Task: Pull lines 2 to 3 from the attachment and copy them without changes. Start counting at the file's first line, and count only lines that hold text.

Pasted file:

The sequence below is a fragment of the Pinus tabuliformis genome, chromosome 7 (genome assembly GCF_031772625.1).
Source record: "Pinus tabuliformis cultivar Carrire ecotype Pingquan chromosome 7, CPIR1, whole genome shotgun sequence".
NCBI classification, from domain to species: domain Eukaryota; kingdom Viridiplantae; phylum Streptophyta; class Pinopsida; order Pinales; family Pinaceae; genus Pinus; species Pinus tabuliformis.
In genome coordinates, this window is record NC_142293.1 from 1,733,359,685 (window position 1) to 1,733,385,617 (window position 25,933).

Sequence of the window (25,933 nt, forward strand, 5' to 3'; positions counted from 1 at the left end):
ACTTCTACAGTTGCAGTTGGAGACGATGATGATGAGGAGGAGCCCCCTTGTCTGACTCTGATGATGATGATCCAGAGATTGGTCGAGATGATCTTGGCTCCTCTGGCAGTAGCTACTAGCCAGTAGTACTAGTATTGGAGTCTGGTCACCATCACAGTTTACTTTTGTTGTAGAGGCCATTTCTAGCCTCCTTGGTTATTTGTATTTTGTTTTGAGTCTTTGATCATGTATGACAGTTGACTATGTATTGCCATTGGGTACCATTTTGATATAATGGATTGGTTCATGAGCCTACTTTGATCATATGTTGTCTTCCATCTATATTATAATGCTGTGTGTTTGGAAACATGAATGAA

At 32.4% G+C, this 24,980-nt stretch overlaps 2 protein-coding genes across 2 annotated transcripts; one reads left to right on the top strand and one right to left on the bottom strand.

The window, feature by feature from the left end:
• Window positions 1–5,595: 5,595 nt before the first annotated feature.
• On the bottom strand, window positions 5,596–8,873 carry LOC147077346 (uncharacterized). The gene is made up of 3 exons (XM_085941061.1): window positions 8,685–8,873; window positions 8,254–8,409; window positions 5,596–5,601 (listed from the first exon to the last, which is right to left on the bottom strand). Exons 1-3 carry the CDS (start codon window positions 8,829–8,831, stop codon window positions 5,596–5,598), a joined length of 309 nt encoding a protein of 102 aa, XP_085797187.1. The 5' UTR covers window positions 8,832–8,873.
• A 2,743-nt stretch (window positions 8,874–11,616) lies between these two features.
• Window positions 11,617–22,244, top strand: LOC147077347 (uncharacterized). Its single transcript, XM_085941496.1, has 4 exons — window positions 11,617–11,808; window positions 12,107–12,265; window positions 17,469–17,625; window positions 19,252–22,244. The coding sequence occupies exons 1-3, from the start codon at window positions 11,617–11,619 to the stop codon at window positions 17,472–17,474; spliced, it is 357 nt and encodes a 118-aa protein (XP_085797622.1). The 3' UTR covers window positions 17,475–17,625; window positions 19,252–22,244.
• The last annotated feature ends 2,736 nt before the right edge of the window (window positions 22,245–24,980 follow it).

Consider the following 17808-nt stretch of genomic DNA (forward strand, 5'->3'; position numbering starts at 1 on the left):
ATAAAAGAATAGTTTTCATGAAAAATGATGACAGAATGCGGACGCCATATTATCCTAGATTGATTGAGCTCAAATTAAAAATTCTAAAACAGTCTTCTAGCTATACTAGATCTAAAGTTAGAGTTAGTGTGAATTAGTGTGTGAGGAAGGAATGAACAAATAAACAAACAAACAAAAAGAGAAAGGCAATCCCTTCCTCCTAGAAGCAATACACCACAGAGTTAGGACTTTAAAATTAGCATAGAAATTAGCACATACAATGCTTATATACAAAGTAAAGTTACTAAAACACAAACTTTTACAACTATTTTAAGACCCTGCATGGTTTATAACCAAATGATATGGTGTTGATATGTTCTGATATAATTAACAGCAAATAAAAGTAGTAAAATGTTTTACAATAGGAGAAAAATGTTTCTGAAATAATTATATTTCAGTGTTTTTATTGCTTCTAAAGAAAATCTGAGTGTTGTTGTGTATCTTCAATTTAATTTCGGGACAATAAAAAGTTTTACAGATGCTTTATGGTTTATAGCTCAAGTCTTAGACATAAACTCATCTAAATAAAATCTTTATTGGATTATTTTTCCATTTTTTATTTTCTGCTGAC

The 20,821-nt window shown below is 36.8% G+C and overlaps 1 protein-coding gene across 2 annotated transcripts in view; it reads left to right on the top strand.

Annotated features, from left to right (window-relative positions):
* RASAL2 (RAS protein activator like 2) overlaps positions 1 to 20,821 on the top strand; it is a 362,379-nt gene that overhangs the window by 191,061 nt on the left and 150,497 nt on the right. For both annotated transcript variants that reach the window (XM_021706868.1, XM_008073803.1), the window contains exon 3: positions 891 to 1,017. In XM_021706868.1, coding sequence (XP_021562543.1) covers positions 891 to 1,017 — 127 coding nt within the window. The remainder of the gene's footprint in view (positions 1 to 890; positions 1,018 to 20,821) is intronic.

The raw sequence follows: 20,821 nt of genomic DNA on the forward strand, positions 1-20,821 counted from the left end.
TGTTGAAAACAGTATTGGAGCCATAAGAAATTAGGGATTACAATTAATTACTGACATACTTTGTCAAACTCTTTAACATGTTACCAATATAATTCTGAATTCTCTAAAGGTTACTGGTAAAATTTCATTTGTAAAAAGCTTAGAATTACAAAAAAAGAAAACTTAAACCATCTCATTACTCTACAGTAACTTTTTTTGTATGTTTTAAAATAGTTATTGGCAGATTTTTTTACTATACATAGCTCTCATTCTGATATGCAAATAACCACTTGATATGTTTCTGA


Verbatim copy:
Source record: "Pinus tabuliformis cultivar Carrire ecotype Pingquan chromosome 7, CPIR1, whole genome shotgun sequence".
NCBI classification, from domain to species: domain Eukaryota; kingdom Viridiplantae; phylum Streptophyta; class Pinopsida; order Pinales; family Pinaceae; genus Pinus; species Pinus tabuliformis.